A page-turning novel of desire and broken dreams from the internationally bestselling author of The Other Side of Midnight and If Tomorrow Comes.
Three young doctors-their hopes, their dreams, their unexpected desires…
Dr.Paige Taylor: She swore it was euthanasia, but when Paige inherited a million dollars from a patient, the D.A. called it murder.
Dr. Kat Hunter: She vowed never to let another man too close again-until she accepted the challenge of a deadly bet.
Dr. Honey Taft: To make it in medicine, she knew she'd need something more than the brains God gave her.
Racing from the life-and-death decisions of a big major hospital to the tension-packed fireworks of a murder trial, Nothing Lasts Forever lays bare the ambitions and fears of healers and killers, lovers and betrayers. And proves once again that no reader can outguess Sidney Sheldon, the master of the unexpected.
‘The fast-moving plot…with new surprises on every page…will keep his fans enthralled.’ Publishers’ Weekly
‘A master storyteller at the top of his game.’ USA Today
‘Compulsively readable.’ New York Times Book Review
About the author
A master storyteller, Sidney Sheldon is the author of seventeen novels (which have sold over 300 million copies), over 200 television scripts, twenty-five major motion pictures and six Broadway plays, ranking him as one of the world's most prolific writers.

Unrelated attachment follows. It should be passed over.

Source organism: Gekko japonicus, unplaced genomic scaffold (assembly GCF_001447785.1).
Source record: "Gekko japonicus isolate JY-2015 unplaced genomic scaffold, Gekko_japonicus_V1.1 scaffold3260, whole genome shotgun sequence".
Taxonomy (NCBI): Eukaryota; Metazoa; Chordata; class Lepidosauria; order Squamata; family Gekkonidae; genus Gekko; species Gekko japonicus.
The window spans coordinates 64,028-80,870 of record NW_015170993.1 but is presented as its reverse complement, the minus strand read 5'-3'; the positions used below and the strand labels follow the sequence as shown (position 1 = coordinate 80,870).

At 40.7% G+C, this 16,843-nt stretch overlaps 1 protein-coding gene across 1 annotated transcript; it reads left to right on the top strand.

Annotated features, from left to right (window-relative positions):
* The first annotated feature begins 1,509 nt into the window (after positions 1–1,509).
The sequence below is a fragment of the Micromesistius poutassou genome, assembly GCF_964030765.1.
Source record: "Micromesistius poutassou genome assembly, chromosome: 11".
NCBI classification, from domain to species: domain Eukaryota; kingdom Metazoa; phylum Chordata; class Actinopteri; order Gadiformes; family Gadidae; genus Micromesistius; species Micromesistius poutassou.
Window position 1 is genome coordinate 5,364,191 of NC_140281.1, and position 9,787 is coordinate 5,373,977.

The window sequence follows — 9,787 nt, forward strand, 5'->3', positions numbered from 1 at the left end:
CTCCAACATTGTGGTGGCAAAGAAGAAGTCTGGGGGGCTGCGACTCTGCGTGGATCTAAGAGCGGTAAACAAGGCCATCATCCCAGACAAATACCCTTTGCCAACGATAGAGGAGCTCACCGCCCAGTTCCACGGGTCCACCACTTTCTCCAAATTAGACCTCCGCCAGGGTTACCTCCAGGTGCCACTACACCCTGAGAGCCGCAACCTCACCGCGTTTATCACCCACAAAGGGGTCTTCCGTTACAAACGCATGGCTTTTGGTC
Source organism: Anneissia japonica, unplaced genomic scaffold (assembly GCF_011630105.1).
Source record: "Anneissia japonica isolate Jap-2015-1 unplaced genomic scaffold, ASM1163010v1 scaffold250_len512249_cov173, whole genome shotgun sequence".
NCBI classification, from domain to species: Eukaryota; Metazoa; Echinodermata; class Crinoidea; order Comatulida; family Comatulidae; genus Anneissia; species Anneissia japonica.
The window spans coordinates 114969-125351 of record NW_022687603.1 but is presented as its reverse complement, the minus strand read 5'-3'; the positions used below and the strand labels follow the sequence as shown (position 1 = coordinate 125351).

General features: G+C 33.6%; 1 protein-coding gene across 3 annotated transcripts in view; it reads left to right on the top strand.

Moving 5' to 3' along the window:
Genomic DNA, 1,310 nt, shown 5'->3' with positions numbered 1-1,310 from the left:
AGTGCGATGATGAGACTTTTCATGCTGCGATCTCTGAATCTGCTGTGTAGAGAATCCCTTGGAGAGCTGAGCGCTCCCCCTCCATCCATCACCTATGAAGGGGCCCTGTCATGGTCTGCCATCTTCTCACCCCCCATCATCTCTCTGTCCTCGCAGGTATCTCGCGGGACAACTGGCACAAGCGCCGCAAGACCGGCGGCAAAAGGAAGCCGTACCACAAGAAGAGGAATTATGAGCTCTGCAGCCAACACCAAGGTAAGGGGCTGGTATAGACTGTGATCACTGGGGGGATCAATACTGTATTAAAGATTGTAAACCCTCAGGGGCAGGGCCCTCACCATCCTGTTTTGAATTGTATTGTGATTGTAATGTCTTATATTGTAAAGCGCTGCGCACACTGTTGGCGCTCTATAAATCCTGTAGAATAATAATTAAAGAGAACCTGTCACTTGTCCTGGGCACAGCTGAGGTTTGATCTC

Aficionados of cliches and stereotypes will derive extraordinary pleasure from practically every page of this formulaic potboiler from the bestselling Sheldon. As the novel opens, Dr. Paige Taylor is on trial for the mercy killing of a patient (Did she off the guy for his fortune?); the action then flashes back five years, when Paige and two other female doctors meet as first-year residents at a San Francisco hospital. Paige is the dedicated one, Kate Hunter (``Kat'') an African American whose mother inspired her to lofty ambitions (``You can be anything you want to be. It's up to you'') and Betty Lou Taft (``Honey''), the plain Southern belle whose diligent application of techniques gleaned from the Kama Sutra has assured her a professional niche. The trials and tribulations of both patients and medicos include suspenseful operations, natural deaths, murder and suicide (``All this time he was calling out for help and I didn't hear him.''). Even Sheldon's typically careful research seems forced and out-of-place: tidbits about African tribal lore and medical terms and procedures only interrupt the bathos. Nonetheless--contrary to the book's title--Sheldon's popularity will no doubt remain undiminished. Literary Guild main selection.